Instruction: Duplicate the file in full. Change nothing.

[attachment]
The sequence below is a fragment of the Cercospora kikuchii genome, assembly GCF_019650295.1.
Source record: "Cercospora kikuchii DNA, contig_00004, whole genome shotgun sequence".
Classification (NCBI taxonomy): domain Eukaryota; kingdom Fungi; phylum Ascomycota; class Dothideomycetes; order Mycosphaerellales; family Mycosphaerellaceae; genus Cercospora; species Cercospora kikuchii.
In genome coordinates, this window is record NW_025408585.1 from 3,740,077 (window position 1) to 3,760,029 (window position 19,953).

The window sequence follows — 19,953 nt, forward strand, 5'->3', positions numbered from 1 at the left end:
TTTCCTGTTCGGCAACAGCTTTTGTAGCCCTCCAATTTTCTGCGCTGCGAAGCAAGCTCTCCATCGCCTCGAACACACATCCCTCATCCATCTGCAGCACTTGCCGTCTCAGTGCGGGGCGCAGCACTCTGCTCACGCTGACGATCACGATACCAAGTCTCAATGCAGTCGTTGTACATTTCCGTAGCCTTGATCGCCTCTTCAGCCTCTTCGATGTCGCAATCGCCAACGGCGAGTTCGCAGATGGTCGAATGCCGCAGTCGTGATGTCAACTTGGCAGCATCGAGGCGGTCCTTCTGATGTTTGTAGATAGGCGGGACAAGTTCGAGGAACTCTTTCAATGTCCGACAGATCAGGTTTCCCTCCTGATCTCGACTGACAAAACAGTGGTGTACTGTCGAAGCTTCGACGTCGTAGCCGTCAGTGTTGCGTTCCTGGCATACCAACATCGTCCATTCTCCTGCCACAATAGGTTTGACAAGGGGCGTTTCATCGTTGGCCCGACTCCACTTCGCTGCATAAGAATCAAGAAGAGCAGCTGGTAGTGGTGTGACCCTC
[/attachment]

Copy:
The sequence below is a fragment of the Cercospora kikuchii genome, assembly GCF_019650295.1.
Source record: "Cercospora kikuchii DNA, contig_00004, whole genome shotgun sequence".
Classification (NCBI taxonomy): domain Eukaryota; kingdom Fungi; phylum Ascomycota; class Dothideomycetes; order Mycosphaerellales; family Mycosphaerellaceae; genus Cercospora; species Cercospora kikuchii.
In genome coordinates, this window is record NW_025408585.1 from 3,740,077 (window position 1) to 3,760,029 (window position 19,953).

The window sequence follows — 19,953 nt, forward strand, 5'->3', positions numbered from 1 at the left end:
TTTCCTGTTCGGCAACAGCTTTTGTAGCCCTCCAATTTTCTGCGCTGCGAAGCAAGCTCTCCATCGCCTCGAACACACATCCCTCATCCATCTGCAGCACTTGCCGTCTCAGTGCGGGGCGCAGCACTCTGCTCACGCTGACGATCACGATACCAAGTCTCAATGCAGTCGTTGTACATTTCCGTAGCCTTGATCGCCTCTTCAGCCTCTTCGATGTCGCAATCGCCAACGGCGAGTTCGCAGATGGTCGAATGCCGCAGTCGTGATGTCAACTTGGCAGCATCGAGGCGGTCCTTCTGATGTTTGTAGATAGGCGGGACAAGTTCGAGGAACTCTTTCAATGTCCGACAGATCAGGTTTCCCTCCTGATCTCGACTGACAAAACAGTGGTGTACTGTCGAAGCTTCGACGTCGTAGCCGTCAGTGTTGCGTTCCTGGCATACCAACATCGTCCATTCTCCTGCCACAATAGGTTTGACAAGGGGCGTTTCATCGTTGGCCCGACTCCACTTCGCTGCATAAGAATCAAGAAGAGCAGCTGGTAGTGGTGTGACCCTC